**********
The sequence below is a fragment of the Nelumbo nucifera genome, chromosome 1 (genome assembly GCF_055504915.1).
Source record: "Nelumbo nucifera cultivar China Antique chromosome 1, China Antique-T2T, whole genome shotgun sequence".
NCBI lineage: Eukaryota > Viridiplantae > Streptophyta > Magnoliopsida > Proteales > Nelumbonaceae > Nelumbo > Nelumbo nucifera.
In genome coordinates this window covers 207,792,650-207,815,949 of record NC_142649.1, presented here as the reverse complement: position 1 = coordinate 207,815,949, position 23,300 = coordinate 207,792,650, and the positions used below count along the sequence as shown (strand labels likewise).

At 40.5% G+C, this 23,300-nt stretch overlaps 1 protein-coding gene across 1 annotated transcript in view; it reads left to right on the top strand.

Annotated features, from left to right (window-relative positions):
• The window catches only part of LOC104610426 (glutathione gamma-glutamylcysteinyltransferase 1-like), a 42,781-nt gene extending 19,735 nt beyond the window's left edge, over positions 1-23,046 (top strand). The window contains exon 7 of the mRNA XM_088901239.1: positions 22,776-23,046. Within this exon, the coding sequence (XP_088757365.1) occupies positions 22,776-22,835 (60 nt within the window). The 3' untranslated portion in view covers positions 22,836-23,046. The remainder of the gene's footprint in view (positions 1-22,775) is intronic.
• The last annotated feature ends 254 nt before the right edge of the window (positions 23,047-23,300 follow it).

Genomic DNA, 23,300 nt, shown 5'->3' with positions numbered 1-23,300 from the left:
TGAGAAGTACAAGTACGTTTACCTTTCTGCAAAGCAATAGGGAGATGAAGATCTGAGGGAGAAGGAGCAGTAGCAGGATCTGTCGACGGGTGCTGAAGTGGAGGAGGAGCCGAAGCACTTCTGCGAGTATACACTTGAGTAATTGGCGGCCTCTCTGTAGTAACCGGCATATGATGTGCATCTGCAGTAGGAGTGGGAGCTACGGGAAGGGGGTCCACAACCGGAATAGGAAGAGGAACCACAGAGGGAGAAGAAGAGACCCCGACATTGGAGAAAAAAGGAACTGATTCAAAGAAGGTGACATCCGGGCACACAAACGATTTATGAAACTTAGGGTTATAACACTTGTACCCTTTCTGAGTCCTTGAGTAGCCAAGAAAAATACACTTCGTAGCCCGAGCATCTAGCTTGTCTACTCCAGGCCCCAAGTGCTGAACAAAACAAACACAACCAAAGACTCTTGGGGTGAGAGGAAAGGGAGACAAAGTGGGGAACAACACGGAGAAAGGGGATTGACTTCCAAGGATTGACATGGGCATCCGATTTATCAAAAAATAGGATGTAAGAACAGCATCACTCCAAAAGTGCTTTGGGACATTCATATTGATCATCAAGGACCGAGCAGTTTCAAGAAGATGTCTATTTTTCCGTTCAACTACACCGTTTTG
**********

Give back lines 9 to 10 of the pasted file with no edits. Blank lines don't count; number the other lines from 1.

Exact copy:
Genomic DNA, 23,300 nt, shown 5'->3' with positions numbered 1-23,300 from the left:
TGAGAAGTACAAGTACGTTTACCTTTCTGCAAAGCAATAGGGAGATGAAGATCTGAGGGAGAAGGAGCAGTAGCAGGATCTGTCGACGGGTGCTGAAGTGGAGGAGGAGCCGAAGCACTTCTGCGAGTATACACTTGAGTAATTGGCGGCCTCTCTGTAGTAACCGGCATATGATGTGCATCTGCAGTAGGAGTGGGAGCTACGGGAAGGGGGTCCACAACCGGAATAGGAAGAGGAACCACAGAGGGAGAAGAAGAGACCCCGACATTGGAGAAAAAAGGAACTGATTCAAAGAAGGTGACATCCGGGCACACAAACGATTTATGAAACTTAGGGTTATAACACTTGTACCCTTTCTGAGTCCTTGAGTAGCCAAGAAAAATACACTTCGTAGCCCGAGCATCTAGCTTGTCTACTCCAGGCCCCAAGTGCTGAACAAAACAAACACAACCAAAGACTCTTGGGGTGAGAGGAAAGGGAGACAAAGTGGGGAACAACACGGAGAAAGGGGATTGACTTCCAAGGATTGACATGGGCATCCGATTTATCAAAAAATAGGATGTAAGAACAGCATCACTCCAAAAGTGCTTTGGGACATTCATATTGATCATCAAGGACCGAGCAGTTTCAAGAAGATGTCTATTTTTCCGTTCAACTACACCGTTTTG